In my active political days, I prepared Senate candidates for their debates. From that perspective I think former Gov. Mitt Romney was not only better prepared but had a much stronger presence before the camera and got his talking points across more effectively.
First, let me make an important point. While a good debate prep team can help prepare a candidate; they can’t make lemonade out of a lemon. In other words you need a quality candidate to begin with; and I think Gov. Romney displayed the skills and self-confidence that allowed him to succeed in business, running the Olympics, and as a governor. The moderate Romney who passed health care, understands the need for government regulation and doesn’t want to decrease revenue with his tax cuts was on the platform Wednesday night.
Earlier in the week I was interviewed and asked what points I would make if I were preparing the president for the debate, and I said I’d steal the line from Vice President Joe Biden that “Osama is dead, and GM is alive.” The president didn’t make any of his strong points in the debate. When coaching a candidate for a debate the team will come up with the points the candidate should make, regardless what the questions are. Romney accomplished this, Obama did not.
Second, any good debate preparation includes a very well-rehearsed closing statement. This is the final impression the voters have; and most importantly is the part of debate the candidate has complete control over. Again, Romney had a well-rehearsed, short two-minute speech; the president, very surprisingly, did not.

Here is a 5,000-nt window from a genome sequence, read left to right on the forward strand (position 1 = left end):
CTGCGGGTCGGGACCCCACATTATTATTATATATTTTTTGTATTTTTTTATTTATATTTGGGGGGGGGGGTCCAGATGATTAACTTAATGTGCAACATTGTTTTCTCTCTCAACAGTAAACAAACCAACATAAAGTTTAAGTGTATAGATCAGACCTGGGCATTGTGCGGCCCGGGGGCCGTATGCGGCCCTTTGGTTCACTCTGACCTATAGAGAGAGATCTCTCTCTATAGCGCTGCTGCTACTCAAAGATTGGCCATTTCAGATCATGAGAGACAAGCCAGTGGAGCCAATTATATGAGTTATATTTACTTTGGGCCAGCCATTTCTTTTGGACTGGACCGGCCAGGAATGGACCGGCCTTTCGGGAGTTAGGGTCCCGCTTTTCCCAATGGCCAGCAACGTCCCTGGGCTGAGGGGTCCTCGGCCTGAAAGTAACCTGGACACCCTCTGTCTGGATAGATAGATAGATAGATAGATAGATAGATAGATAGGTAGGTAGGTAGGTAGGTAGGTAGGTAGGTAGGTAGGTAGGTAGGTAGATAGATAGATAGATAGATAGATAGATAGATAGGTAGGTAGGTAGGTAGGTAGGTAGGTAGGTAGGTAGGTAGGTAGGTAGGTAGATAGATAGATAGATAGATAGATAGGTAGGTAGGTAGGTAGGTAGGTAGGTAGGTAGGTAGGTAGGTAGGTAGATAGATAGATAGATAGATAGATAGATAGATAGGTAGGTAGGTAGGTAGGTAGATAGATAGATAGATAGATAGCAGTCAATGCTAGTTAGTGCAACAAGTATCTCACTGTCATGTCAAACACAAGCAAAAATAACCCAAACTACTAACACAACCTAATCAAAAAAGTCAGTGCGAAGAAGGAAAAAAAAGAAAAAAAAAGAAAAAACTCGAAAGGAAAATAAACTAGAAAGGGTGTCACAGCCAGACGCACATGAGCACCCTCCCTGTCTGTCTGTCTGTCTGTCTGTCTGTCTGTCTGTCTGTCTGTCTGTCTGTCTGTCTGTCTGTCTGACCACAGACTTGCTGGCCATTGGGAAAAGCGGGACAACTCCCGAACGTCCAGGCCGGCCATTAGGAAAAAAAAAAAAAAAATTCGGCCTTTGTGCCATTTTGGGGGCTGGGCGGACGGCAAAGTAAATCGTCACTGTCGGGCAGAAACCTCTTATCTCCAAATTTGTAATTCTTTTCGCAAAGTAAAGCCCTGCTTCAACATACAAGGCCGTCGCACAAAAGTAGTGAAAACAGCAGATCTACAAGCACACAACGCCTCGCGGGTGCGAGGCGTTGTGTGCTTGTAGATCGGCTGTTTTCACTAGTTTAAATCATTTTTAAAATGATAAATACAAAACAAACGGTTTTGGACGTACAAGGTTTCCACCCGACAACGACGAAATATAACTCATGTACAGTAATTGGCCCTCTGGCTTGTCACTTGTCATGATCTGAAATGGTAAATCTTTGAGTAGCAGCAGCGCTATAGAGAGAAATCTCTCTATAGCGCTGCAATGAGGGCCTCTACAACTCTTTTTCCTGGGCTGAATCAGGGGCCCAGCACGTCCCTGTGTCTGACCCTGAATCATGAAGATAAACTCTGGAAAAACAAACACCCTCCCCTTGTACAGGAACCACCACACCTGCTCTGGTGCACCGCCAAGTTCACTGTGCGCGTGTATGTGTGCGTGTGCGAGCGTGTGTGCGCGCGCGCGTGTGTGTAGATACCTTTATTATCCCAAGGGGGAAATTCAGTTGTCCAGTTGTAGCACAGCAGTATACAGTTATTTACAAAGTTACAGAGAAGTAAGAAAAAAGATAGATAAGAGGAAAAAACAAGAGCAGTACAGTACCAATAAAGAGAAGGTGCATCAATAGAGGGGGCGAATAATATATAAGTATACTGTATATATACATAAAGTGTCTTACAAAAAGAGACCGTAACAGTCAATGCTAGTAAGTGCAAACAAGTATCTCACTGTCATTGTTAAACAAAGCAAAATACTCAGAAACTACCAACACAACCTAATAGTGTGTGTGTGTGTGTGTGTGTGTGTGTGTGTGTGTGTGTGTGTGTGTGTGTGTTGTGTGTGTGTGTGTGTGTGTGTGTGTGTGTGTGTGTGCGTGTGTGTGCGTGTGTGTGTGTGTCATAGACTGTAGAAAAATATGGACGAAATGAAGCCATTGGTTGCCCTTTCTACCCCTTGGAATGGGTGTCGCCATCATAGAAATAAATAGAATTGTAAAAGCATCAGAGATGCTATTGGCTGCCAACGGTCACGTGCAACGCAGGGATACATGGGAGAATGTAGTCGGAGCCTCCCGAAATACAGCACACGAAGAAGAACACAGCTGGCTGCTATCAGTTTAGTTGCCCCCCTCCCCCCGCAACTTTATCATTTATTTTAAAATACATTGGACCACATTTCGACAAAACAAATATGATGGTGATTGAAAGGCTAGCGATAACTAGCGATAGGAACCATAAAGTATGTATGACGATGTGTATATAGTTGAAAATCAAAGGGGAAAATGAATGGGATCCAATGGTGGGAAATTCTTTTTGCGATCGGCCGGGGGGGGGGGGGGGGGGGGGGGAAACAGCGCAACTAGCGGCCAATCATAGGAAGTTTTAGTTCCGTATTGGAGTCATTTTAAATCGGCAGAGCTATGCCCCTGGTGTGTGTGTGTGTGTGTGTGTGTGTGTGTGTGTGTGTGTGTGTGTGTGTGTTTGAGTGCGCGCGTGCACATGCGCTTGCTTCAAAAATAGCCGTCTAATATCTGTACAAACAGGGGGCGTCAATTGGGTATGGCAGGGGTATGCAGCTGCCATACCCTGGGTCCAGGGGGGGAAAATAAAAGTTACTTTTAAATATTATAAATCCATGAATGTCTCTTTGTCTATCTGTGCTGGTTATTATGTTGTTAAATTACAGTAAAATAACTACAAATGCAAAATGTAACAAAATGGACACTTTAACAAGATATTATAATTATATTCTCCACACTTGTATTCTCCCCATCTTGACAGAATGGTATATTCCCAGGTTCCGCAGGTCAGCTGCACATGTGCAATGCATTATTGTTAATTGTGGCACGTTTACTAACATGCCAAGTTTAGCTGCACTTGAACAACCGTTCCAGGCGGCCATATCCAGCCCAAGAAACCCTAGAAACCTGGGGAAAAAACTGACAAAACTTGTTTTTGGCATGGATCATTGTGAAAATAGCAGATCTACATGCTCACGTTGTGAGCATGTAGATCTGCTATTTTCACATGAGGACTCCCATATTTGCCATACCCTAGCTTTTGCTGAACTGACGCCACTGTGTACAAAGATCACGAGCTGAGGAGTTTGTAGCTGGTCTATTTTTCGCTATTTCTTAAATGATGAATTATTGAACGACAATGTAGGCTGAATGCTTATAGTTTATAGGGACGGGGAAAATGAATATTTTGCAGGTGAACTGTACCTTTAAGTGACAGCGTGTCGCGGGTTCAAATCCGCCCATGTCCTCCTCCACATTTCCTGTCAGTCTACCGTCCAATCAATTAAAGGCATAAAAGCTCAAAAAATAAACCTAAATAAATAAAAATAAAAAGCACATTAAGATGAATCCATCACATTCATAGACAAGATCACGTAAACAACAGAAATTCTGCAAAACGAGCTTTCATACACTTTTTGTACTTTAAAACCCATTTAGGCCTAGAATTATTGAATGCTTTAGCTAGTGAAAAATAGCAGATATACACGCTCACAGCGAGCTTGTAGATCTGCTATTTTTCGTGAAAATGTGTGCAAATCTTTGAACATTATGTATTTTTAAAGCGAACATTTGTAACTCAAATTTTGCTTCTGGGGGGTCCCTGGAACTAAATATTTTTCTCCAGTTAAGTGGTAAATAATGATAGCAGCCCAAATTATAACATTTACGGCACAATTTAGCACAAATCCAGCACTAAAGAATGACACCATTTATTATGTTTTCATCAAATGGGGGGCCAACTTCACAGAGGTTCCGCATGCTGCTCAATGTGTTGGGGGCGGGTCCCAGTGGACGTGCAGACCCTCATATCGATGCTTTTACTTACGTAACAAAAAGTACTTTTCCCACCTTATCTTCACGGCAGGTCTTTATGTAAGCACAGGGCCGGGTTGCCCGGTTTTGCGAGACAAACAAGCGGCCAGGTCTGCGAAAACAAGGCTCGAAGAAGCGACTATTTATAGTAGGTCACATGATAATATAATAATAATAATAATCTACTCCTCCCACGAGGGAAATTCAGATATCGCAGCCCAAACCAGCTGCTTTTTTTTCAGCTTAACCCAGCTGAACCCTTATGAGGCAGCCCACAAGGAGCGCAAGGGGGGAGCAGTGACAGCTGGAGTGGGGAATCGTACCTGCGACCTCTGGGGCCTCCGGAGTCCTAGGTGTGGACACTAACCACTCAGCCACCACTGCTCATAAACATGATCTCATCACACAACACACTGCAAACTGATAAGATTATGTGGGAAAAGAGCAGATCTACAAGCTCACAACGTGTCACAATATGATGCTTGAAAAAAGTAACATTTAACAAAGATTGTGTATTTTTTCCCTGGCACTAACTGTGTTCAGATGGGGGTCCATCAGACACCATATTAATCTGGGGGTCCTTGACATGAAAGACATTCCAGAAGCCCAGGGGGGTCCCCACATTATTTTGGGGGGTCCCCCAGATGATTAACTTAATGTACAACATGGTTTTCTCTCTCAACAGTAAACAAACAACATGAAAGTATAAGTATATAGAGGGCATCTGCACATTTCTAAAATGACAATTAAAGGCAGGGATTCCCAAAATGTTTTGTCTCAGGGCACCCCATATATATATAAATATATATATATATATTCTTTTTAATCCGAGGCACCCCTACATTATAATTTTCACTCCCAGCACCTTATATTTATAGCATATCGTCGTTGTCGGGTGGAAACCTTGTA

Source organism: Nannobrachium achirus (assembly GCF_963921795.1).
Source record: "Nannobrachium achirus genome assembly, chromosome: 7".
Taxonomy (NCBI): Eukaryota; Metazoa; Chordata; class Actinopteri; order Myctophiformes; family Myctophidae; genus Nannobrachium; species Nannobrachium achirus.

The recent history of challengers outperforming the incumbent president is not good for the incumbent. Most observers believe that challenger Ronald Reagan clearly outperformed incumbent Jimmy Carter in their debate and went on to win. Challenger Bill Clinton had a strong debate against President Bush 41, and went on to win. This is not a good trend for the President Obama.
The good news for the White House is that there are two more debates. While Biden versus Ryan is likely to be good theater, I don’t think it will influence the race. But the second and third presidential debates will be very important. By having a poor performance in debate one, the president increases the pressure on himself for debate two. The second debate will be a town hall format with questions from an audience consisting of undecided voters. This is a format the president has done well in; but like the first debate does require preparation. The third debate is scheduled to focus on foreign policy; and this could be a difficult topic for either candidate to make a game changer as U.S. voters are so focused on domestic policy and the economy.
The clock is ticking and in my view the first debate made the election closer, we will see what the polls show us in the coming days.
Tom Block is a public policy consultant who had a 21-year career with JP Morgan Chase where he served as head of government relations in NYC and created a Washington research product. He also created the bank’s EU Government Relations program and developed a new position as U.S. Government Policy Strategist focusing on how U.S. government policy impacts capital markets. He has an extensive government and banking background, has worked on political campaigns and as a speech writer. He is a family trustee of Bernheim Aboretum in Louisville and holds a B.A. degree in political science from American University. He and his wife make their home in Kentucky. He is a regular contributor to KyForward. Contact him at email@example.com.